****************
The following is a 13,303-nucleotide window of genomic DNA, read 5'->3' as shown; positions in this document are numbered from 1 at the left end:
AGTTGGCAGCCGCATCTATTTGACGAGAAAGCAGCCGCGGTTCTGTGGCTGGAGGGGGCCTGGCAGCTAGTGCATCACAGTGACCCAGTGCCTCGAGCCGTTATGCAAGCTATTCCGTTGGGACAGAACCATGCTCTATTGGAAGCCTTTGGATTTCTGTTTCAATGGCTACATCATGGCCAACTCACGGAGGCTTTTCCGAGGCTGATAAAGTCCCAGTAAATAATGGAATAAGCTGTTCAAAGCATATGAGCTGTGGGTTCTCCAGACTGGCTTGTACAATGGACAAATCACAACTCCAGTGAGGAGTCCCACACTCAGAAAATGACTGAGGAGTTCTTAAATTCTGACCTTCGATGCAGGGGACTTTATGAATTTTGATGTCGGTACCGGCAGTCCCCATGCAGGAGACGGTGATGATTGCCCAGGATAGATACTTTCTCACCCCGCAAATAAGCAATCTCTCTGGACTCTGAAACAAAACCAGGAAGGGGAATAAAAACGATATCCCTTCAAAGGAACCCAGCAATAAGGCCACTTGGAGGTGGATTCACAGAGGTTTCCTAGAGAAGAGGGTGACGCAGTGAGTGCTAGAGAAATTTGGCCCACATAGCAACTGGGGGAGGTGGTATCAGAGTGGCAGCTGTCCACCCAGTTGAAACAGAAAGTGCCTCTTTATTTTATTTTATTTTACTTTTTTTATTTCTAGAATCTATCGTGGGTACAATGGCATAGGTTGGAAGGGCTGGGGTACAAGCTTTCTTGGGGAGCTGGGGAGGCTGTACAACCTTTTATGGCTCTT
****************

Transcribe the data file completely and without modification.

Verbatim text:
The following is a 13,303-nucleotide window of genomic DNA, read 5'->3' as shown; positions in this document are numbered from 1 at the left end:
AGTTGGCAGCCGCATCTATTTGACGAGAAAGCAGCCGCGGTTCTGTGGCTGGAGGGGGCCTGGCAGCTAGTGCATCACAGTGACCCAGTGCCTCGAGCCGTTATGCAAGCTATTCCGTTGGGACAGAACCATGCTCTATTGGAAGCCTTTGGATTTCTGTTTCAATGGCTACATCATGGCCAACTCACGGAGGCTTTTCCGAGGCTGATAAAGTCCCAGTAAATAATGGAATAAGCTGTTCAAAGCATATGAGCTGTGGGTTCTCCAGACTGGCTTGTACAATGGACAAATCACAACTCCAGTGAGGAGTCCCACACTCAGAAAATGACTGAGGAGTTCTTAAATTCTGACCTTCGATGCAGGGGACTTTATGAATTTTGATGTCGGTACCGGCAGTCCCCATGCAGGAGACGGTGATGATTGCCCAGGATAGATACTTTCTCACCCCGCAAATAAGCAATCTCTCTGGACTCTGAAACAAAACCAGGAAGGGGAATAAAAACGATATCCCTTCAAAGGAACCCAGCAATAAGGCCACTTGGAGGTGGATTCACAGAGGTTTCCTAGAGAAGAGGGTGACGCAGTGAGTGCTAGAGAAATTTGGCCCACATAGCAACTGGGGGAGGTGGTATCAGAGTGGCAGCTGTCCACCCAGTTGAAACAGAAAGTGCCTCTTTATTTTATTTTATTTTACTTTTTTTATTTCTAGAATCTATCGTGGGTACAATGGCATAGGTTGGAAGGGCTGGGGTACAAGCTTTCTTGGGGAGCTGGGGAGGCTGTACAACCTTTTATGGCTCTT